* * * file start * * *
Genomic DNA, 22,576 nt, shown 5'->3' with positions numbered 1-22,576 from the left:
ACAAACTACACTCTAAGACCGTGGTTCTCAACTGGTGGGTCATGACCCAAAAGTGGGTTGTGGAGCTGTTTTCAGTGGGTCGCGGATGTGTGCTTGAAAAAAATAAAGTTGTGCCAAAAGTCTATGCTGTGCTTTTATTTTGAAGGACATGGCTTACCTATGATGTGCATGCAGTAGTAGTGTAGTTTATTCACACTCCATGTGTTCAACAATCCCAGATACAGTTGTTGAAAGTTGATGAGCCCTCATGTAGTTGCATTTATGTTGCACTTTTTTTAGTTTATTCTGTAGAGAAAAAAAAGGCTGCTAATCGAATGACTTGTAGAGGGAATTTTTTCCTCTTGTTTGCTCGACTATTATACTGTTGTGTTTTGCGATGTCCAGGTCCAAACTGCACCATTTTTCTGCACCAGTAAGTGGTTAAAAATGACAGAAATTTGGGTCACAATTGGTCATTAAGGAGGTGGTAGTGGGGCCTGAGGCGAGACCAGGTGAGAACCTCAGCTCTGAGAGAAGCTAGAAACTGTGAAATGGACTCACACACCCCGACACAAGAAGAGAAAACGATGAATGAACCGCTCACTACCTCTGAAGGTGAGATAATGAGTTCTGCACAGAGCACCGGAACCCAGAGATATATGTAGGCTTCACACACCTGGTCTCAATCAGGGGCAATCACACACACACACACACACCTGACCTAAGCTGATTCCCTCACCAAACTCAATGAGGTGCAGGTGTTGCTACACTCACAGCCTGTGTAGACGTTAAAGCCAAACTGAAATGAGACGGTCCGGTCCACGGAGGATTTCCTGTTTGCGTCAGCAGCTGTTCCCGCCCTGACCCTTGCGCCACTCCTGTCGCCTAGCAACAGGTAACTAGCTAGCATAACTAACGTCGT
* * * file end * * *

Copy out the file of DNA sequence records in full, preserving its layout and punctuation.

Genomic DNA, 22,576 nt, shown 5'->3' with positions numbered 1-22,576 from the left:
ACAAACTACACTCTAAGACCGTGGTTCTCAACTGGTGGGTCATGACCCAAAAGTGGGTTGTGGAGCTGTTTTCAGTGGGTCGCGGATGTGTGCTTGAAAAAAATAAAGTTGTGCCAAAAGTCTATGCTGTGCTTTTATTTTGAAGGACATGGCTTACCTATGATGTGCATGCAGTAGTAGTGTAGTTTATTCACACTCCATGTGTTCAACAATCCCAGATACAGTTGTTGAAAGTTGATGAGCCCTCATGTAGTTGCATTTATGTTGCACTTTTTTTAGTTTATTCTGTAGAGAAAAAAAAGGCTGCTAATCGAATGACTTGTAGAGGGAATTTTTTCCTCTTGTTTGCTCGACTATTATACTGTTGTGTTTTGCGATGTCCAGGTCCAAACTGCACCATTTTTCTGCACCAGTAAGTGGTTAAAAATGACAGAAATTTGGGTCACAATTGGTCATTAAGGAGGTGGTAGTGGGGCCTGAGGCGAGACCAGGTGAGAACCTCAGCTCTGAGAGAAGCTAGAAACTGTGAAATGGACTCACACACCCCGACACAAGAAGAGAAAACGATGAATGAACCGCTCACTACCTCTGAAGGTGAGATAATGAGTTCTGCACAGAGCACCGGAACCCAGAGATATATGTAGGCTTCACACACCTGGTCTCAATCAGGGGCAATCACACACACACACACACACCTGACCTAAGCTGATTCCCTCACCAAACTCAATGAGGTGCAGGTGTTGCTACACTCACAGCCTGTGTAGACGTTAAAGCCAAACTGAAATGAGACGGTCCGGTCCACGGAGGATTTCCTGTTTGCGTCAGCAGCTGTTCCCGCCCTGACCCTTGCGCCACTCCTGTCGCCTAGCAACAGGTAACTAGCTAGCATAACTAACGTCGT